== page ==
The boss of one of England’s biggest training providers has resigned with immediate effect.
Simon Rouse’s decision to quit as managing director of PeoplePlus comes weeks after the firm failed to win any funding in the government’s adult education budget (AEB) tender. It is also less than a year since the company sold its apprenticeships business.
PeoplePlus held the largest national AEB contract among all independent training providers last year, with an allocation of £5.6 million.
A spokesperson for the provider, which is part of Staffline Group, refused to say whether Rouse’s departure was directly linked to the unsuccessful AEB bid.
She said: “Simon Rouse has stepped down from his position as managing director of PeoplePlus. He will be seeking new opportunities outside of the group.
“Simon has been with PeoplePlus for four years and has supported the leadership and organisation over some challenging times, including the pandemic. PeoplePlus is now well positioned for further growth in its key service areas.”
Albert Ellis, chief executive of Staffline Group, will assume Rouse’s responsibilities until a successor is appointed.
The provider was delivering courses to around 8,000 adults and training to around 3,000 apprentices last year. It is also one of the largest providers of prison education in the country.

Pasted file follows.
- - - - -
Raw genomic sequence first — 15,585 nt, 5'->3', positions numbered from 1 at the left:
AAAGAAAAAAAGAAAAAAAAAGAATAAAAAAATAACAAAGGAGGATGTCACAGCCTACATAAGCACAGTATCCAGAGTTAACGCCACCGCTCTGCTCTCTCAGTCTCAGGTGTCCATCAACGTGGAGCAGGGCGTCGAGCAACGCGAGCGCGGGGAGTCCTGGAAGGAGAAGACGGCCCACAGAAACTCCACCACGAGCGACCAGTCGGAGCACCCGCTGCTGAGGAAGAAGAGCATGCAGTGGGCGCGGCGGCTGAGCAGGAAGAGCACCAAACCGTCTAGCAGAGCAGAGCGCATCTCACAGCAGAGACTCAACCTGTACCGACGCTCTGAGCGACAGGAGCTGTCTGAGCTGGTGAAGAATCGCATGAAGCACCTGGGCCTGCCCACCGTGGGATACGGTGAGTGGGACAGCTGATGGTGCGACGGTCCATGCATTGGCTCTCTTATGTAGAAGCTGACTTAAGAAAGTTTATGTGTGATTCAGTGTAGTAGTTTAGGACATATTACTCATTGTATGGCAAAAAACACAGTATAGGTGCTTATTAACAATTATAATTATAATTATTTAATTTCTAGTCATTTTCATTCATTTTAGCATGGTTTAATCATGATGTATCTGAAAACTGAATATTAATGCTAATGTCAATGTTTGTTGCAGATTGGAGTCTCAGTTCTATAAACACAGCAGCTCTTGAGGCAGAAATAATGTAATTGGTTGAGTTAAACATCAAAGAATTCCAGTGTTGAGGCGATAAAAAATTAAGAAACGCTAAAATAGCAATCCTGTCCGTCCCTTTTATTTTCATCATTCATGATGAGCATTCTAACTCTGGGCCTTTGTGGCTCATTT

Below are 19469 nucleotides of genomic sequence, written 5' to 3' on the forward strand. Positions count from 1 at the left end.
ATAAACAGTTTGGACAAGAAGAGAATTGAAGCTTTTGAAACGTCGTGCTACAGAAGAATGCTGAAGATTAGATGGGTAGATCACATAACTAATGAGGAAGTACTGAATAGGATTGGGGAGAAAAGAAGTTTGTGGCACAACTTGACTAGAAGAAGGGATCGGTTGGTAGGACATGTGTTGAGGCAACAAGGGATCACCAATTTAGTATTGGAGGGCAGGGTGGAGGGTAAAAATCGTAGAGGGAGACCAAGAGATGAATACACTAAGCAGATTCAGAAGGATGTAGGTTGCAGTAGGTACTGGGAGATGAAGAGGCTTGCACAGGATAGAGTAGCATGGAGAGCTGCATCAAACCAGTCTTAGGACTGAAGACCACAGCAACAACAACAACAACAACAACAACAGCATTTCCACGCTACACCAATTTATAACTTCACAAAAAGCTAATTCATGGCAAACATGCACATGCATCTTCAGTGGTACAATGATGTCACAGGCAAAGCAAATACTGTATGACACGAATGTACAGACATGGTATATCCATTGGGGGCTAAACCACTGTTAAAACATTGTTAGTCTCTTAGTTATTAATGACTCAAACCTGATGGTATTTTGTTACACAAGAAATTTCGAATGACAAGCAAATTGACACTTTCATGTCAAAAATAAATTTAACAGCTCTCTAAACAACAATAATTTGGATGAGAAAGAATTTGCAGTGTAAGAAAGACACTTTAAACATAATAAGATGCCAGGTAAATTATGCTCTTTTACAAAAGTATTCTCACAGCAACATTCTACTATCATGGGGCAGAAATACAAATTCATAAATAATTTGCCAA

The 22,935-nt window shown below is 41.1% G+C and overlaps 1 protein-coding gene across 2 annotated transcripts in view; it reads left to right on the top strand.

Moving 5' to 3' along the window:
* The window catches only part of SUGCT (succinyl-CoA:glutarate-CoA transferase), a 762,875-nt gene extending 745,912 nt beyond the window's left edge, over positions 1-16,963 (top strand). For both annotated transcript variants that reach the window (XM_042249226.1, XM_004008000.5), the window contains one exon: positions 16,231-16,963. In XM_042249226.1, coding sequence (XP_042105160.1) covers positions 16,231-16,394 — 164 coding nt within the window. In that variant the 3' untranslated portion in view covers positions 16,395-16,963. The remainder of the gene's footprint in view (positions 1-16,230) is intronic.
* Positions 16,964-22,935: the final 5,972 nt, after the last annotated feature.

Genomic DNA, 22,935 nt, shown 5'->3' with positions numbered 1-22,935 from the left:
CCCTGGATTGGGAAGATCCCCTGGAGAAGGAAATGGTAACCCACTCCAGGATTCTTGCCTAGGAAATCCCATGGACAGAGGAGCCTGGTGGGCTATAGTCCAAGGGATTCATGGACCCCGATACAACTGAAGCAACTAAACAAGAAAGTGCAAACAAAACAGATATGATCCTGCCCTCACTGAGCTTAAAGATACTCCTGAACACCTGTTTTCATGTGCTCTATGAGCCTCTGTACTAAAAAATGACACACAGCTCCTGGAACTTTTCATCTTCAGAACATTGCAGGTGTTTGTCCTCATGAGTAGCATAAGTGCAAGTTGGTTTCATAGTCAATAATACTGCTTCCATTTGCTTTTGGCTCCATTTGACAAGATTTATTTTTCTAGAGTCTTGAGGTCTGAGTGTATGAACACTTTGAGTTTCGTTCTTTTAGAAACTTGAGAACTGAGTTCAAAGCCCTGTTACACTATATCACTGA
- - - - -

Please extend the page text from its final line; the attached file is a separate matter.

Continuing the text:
PeoplePlus’s latest financial statements show that it recorded turnover of £63.3 million and was paying Rouse £400,000 a year.
The accounts also show the provider sold its “loss-making” apprenticeship business to Babington Business College for “a nominal sum” in December 2020.
PeoplePlus was one of the many casualties from the ESFA’s AEB tender. As reported by FE Week last week, many other providers believe the procurement was the agency’s first step in shrinking the private provider market, which was described as “crowded” in this year’s FE white paper.
In total £74 million was allocated in the tender, which was down by a fifth on the £92 million in the last AEB procurement from 2017.
FE Week analysis found the number of private providers with a direct ESFA AEB contract has now dropped by almost 60 per cent, from 208 to 88. In total, 581 providers submitted bids.